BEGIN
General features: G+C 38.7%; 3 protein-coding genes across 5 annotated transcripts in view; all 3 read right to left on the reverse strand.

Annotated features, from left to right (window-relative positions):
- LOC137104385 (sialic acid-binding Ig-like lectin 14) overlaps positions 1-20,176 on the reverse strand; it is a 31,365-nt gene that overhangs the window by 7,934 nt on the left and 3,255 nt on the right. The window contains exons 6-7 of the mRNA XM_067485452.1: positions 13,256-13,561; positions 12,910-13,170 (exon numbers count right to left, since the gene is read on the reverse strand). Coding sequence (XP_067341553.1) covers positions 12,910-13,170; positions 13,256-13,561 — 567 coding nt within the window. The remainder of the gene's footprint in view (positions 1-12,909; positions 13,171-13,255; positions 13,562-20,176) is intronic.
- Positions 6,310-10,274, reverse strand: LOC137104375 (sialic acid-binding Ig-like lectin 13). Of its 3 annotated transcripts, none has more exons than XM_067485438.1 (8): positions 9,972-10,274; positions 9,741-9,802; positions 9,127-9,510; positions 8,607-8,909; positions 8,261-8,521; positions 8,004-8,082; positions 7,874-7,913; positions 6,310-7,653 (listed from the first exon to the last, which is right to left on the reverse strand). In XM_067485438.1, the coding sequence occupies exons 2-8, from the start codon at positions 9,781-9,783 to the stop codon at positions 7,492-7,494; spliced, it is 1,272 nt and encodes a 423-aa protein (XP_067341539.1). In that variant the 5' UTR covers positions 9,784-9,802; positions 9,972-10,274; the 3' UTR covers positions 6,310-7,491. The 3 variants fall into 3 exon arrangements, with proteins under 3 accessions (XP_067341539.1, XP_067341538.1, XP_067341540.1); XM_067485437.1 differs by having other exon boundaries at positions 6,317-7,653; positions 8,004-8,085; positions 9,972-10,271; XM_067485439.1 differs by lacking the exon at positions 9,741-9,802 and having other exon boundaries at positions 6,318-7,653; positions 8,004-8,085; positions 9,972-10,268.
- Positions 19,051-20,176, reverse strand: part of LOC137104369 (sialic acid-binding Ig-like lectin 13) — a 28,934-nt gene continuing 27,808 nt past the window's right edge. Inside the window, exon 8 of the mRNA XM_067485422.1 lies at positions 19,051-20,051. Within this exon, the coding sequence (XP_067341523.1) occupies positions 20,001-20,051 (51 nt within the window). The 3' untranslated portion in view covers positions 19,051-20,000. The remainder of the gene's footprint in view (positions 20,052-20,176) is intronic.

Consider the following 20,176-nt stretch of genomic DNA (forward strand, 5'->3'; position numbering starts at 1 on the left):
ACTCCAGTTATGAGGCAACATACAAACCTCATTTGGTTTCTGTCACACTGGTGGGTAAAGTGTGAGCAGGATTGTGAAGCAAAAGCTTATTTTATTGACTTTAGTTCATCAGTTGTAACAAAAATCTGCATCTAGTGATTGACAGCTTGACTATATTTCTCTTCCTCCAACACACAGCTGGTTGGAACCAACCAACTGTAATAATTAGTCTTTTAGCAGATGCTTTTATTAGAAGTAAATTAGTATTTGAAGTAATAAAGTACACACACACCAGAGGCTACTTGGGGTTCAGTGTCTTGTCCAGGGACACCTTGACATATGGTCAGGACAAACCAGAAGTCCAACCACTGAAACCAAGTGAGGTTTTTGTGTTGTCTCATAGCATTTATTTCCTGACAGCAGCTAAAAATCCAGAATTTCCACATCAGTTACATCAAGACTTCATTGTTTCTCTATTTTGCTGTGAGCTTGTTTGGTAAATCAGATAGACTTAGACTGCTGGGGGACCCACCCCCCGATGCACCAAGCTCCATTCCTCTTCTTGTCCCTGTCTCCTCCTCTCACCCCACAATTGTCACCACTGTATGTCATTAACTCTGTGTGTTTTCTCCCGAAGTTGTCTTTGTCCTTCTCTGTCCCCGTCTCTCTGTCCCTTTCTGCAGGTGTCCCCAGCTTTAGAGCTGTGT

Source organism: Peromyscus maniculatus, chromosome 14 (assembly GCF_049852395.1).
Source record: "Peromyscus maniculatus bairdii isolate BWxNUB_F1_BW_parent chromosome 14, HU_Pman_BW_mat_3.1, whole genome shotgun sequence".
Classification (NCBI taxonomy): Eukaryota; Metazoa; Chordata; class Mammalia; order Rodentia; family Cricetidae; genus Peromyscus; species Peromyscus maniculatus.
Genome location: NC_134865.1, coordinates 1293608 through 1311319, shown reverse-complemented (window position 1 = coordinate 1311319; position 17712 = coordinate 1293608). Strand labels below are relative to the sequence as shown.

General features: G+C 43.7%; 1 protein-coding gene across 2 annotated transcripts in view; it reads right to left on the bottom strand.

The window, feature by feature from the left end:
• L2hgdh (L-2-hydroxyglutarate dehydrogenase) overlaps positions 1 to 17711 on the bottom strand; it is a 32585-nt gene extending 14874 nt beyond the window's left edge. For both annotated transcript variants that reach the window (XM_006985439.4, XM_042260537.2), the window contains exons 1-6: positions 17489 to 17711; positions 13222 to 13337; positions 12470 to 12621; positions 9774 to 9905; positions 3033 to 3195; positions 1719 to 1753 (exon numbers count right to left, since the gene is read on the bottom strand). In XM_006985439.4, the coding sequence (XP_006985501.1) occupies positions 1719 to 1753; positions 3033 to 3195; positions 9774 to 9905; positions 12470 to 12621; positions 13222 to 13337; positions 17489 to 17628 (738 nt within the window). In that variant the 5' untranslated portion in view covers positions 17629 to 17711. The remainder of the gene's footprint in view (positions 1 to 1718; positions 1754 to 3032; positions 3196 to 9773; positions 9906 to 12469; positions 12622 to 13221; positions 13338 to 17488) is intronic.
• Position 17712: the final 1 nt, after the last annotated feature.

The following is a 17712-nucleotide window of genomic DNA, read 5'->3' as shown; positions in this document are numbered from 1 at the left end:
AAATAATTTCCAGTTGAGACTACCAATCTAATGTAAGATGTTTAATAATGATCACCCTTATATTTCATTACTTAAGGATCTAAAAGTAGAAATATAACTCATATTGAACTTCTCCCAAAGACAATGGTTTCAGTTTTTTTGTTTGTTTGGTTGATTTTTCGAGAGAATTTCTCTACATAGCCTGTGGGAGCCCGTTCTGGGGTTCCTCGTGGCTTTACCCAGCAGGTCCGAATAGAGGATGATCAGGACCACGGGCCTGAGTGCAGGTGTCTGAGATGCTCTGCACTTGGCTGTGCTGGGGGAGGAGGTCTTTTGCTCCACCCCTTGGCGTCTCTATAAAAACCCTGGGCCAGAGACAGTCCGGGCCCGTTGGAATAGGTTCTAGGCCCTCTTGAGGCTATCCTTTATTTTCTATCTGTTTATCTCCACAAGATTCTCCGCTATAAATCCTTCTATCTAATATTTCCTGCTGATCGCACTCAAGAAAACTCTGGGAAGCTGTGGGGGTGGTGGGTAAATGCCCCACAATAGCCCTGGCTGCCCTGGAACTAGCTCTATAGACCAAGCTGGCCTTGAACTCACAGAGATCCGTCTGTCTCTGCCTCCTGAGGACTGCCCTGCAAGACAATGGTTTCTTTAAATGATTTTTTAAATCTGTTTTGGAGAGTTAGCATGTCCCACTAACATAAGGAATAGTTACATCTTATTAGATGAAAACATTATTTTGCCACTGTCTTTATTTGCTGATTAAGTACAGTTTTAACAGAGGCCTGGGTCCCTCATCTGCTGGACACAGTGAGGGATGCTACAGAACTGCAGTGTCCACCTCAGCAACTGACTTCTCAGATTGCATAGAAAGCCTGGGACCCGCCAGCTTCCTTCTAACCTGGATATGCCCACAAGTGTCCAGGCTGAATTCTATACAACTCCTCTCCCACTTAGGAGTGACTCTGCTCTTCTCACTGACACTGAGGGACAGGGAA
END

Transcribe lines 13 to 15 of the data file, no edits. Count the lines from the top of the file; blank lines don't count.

The window, feature by feature from the left end:
• L2hgdh (L-2-hydroxyglutarate dehydrogenase) overlaps positions 1 to 17711 on the bottom strand; it is a 32585-nt gene extending 14874 nt beyond the window's left edge. For both annotated transcript variants that reach the window (XM_006985439.4, XM_042260537.2), the window contains exons 1-6: positions 17489 to 17711; positions 13222 to 13337; positions 12470 to 12621; positions 9774 to 9905; positions 3033 to 3195; positions 1719 to 1753 (exon numbers count right to left, since the gene is read on the bottom strand). In XM_006985439.4, the coding sequence (XP_006985501.1) occupies positions 1719 to 1753; positions 3033 to 3195; positions 9774 to 9905; positions 12470 to 12621; positions 13222 to 13337; positions 17489 to 17628 (738 nt within the window). In that variant the 5' untranslated portion in view covers positions 17629 to 17711. The remainder of the gene's footprint in view (positions 1 to 1718; positions 1754 to 3032; positions 3196 to 9773; positions 9906 to 12469; positions 12622 to 13221; positions 13338 to 17488) is intronic.
• Position 17712: the final 1 nt, after the last annotated feature.